On Feb. 11, the Board of Directors for Seattle Public Schools voted unanimously to pass a resolution committing the School District to transition to 100% clean and renewable energy by 2040, which requires eliminating all use of fossil fuels in district electricity, heating, cooling, cooking and transportation. The resolution, initiated by Board Directors Zachary DeWolf and Lisa Rivera-Smith, and developed in partnership with a coalition of students, educators, parents, and community groups, is the first of its kind passed by a school district in Washington state.
“Increasing greenhouse gas emissions and pollution have affected our communities greatly due to the poor air quality that we, as students, have been exposed to,” said Ericka G., who recently graduated from Rainier Beach High School. “However, transitioning to a 100% clean and renewable energy positively impacts the environment students are in, and it helps us learn.”
In addition to its climate impacts, fossil fuel combustion can cause respiratory, cardiovascular, neurological and other illnesses. According to the Puget Sound Clean Air Agency, an estimated 1,100 people in Washington die every year from the effects of air pollution. Students face unique exposure to these pollutants: students riding in diesel school buses are exposed to 23 to 46 times the cancer risk level considered significant under federal law. The burdens of air pollution are also disproportionately borne by BIPOC (Black, Indigenous, and People of Color) communities and low-income communities.
“As a parent of three living in south Seattle, it is imperative that we ensure our youth not only have access to a quality education but also to a quality of life that includes clean air, clean water, healthy buildings and a future free of greenhouse gases and pollution,” said Matt Remle. “Here in south Seattle, our youth are disproportionately exposed to the harmful health impacts caused by pollution from the burning of fossil fuels. By passing this resolution, the Seattle School Board positions itself as a leader to protect the health and welfare of all its students.”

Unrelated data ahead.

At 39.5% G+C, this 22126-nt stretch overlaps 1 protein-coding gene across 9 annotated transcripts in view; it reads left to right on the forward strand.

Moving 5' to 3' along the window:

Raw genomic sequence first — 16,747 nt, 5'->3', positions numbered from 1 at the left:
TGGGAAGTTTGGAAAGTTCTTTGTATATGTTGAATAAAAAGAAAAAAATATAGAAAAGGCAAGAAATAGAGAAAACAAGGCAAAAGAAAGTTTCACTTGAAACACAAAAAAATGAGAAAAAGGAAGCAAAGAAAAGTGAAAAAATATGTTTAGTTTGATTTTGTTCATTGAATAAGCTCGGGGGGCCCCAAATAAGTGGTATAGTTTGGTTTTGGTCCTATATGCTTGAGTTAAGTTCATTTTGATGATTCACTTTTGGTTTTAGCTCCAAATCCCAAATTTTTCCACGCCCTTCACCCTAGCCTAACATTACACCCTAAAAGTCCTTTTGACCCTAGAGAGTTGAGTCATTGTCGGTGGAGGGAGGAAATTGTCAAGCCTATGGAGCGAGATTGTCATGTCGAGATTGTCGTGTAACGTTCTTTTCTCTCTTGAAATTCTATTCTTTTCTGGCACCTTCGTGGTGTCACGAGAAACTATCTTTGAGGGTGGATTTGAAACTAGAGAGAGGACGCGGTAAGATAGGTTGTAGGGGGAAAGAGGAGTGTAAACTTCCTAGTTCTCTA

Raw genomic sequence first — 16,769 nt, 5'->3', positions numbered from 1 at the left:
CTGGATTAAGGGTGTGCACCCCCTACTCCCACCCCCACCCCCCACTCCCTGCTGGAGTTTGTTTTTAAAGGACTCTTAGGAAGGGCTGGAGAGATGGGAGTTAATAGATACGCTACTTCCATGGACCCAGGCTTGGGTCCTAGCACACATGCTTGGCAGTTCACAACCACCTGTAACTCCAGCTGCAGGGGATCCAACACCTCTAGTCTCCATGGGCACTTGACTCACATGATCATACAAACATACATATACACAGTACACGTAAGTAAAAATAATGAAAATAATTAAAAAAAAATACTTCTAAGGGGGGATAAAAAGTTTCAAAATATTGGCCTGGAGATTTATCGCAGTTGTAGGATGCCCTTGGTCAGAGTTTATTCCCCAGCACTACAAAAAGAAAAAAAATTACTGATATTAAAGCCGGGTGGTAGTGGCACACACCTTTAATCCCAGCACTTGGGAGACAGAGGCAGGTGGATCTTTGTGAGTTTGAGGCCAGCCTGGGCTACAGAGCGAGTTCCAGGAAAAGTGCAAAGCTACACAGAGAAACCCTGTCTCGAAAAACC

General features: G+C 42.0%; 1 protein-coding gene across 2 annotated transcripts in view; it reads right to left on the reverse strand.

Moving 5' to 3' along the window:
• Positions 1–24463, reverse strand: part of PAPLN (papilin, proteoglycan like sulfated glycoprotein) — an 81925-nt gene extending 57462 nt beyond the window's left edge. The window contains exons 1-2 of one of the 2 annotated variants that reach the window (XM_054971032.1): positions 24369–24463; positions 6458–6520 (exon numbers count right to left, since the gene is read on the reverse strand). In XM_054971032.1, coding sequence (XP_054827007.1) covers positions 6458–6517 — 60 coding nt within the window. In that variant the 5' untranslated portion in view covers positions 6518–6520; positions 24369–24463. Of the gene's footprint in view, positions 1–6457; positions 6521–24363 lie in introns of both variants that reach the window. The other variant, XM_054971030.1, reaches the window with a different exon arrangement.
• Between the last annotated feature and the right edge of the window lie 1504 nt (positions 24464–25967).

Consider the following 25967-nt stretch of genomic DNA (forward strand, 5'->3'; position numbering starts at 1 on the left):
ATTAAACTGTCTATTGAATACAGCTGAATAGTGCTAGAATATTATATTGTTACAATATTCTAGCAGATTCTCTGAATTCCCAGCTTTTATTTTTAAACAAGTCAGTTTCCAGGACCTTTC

Fortunately, research has shown that school districts that reduced fossil fuel emissions saw improvements in student health and performance. Through this resolution, Seattle Public Schools has taken a crucial first step in protecting the health and safety of students, teachers and staff, as well as responding boldly to the climate crisis and helping Seattle meet its greenhouse gas reduction goals.
“When Seattle Public Schools students demanded the district do its part to address the climate crisis, we heard them loud and clear and got to work on ideas,” said Seattle School Board Director Zachary DeWolf. “This collaboration not only created a pathway to a sustainable future, but it also created community in the process. Thank you to all the students, educators, families and community members for your fierce and tireless efforts to work on a solution whose impacts will be felt for generations to come.”
Transportation and buildings are currently the two largest sources of greenhouse gas emissions in both Seattle and Washington state. Seattle Public Schools is the largest public school district in the state, with over 9 million sq. ft of buildings and a contracted fleet of over 400 school buses.
“We’re already seeing the impacts of climate change in the Pacific Northwest, including higher peak temperatures, increased wildfire smoke, sea-level rise and more. By making this commitment, Seattle Public Schools is emerging as a leader in helping Seattle meet its climate goals of net-zero carbon citywide by 2050,” said Deepa Sivarajan, Washington Policy Manager at Climate Solutions. “We hope this will serve as a great example for other school districts and local government bodies to take bold action by phasing out fossil fuels.”
A growing number of school districts across the nation are committing to move to 100% clean energy, phase out gas infrastructure, and adopt zero-emission school buses. By embracing clean electricity and energy efficiency, these proposals put schools on a path to eliminate climate pollution from their operations while improving student health and performance.
News item from the Sierra Club